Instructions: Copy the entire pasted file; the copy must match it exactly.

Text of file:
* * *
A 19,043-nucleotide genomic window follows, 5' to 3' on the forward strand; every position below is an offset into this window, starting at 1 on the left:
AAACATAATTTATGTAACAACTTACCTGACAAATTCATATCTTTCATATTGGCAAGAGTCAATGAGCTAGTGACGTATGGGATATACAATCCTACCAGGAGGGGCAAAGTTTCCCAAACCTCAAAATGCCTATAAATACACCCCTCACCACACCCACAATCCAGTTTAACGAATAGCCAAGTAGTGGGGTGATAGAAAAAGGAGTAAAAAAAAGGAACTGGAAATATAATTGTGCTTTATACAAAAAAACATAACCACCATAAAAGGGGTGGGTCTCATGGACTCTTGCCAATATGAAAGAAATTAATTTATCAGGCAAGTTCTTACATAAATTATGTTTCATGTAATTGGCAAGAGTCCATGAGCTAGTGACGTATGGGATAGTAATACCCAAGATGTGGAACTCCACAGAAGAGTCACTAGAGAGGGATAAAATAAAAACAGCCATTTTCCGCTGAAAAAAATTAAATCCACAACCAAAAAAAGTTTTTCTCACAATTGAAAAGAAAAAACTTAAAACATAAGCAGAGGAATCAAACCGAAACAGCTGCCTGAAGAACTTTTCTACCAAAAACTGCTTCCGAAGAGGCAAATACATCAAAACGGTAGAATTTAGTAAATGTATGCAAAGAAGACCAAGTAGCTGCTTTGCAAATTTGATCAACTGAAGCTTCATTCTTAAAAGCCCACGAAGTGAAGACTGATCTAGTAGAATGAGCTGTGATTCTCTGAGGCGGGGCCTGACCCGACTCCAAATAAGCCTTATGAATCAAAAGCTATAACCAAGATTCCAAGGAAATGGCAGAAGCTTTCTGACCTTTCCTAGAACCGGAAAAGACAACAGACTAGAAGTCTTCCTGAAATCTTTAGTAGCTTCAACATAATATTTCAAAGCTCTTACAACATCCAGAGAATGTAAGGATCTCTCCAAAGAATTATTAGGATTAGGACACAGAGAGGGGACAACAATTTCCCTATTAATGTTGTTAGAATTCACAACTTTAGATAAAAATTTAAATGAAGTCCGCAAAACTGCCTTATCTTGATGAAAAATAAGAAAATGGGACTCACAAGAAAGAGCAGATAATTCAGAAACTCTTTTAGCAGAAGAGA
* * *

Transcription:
A 19,043-nucleotide genomic window follows, 5' to 3' on the forward strand; every position below is an offset into this window, starting at 1 on the left:
AAACATAATTTATGTAACAACTTACCTGACAAATTCATATCTTTCATATTGGCAAGAGTCAATGAGCTAGTGACGTATGGGATATACAATCCTACCAGGAGGGGCAAAGTTTCCCAAACCTCAAAATGCCTATAAATACACCCCTCACCACACCCACAATCCAGTTTAACGAATAGCCAAGTAGTGGGGTGATAGAAAAAGGAGTAAAAAAAAGGAACTGGAAATATAATTGTGCTTTATACAAAAAAACATAACCACCATAAAAGGGGTGGGTCTCATGGACTCTTGCCAATATGAAAGAAATTAATTTATCAGGCAAGTTCTTACATAAATTATGTTTCATGTAATTGGCAAGAGTCCATGAGCTAGTGACGTATGGGATAGTAATACCCAAGATGTGGAACTCCACAGAAGAGTCACTAGAGAGGGATAAAATAAAAACAGCCATTTTCCGCTGAAAAAAATTAAATCCACAACCAAAAAAAGTTTTTCTCACAATTGAAAAGAAAAAACTTAAAACATAAGCAGAGGAATCAAACCGAAACAGCTGCCTGAAGAACTTTTCTACCAAAAACTGCTTCCGAAGAGGCAAATACATCAAAACGGTAGAATTTAGTAAATGTATGCAAAGAAGACCAAGTAGCTGCTTTGCAAATTTGATCAACTGAAGCTTCATTCTTAAAAGCCCACGAAGTGAAGACTGATCTAGTAGAATGAGCTGTGATTCTCTGAGGCGGGGCCTGACCCGACTCCAAATAAGCCTTATGAATCAAAAGCTATAACCAAGATTCCAAGGAAATGGCAGAAGCTTTCTGACCTTTCCTAGAACCGGAAAAGACAACAGACTAGAAGTCTTCCTGAAATCTTTAGTAGCTTCAACATAATATTTCAAAGCTCTTACAACATCCAGAGAATGTAAGGATCTCTCCAAAGAATTATTAGGATTAGGACACAGAGAGGGGACAACAATTTCCCTATTAATGTTGTTAGAATTCACAACTTTAGATAAAAATTTAAATGAAGTCCGCAAAACTGCCTTATCTTGATGAAAAATAAGAAAATGGGACTCACAAGAAAGAGCAGATAATTCAGAAACTCTTTTAGCAGAAGAGA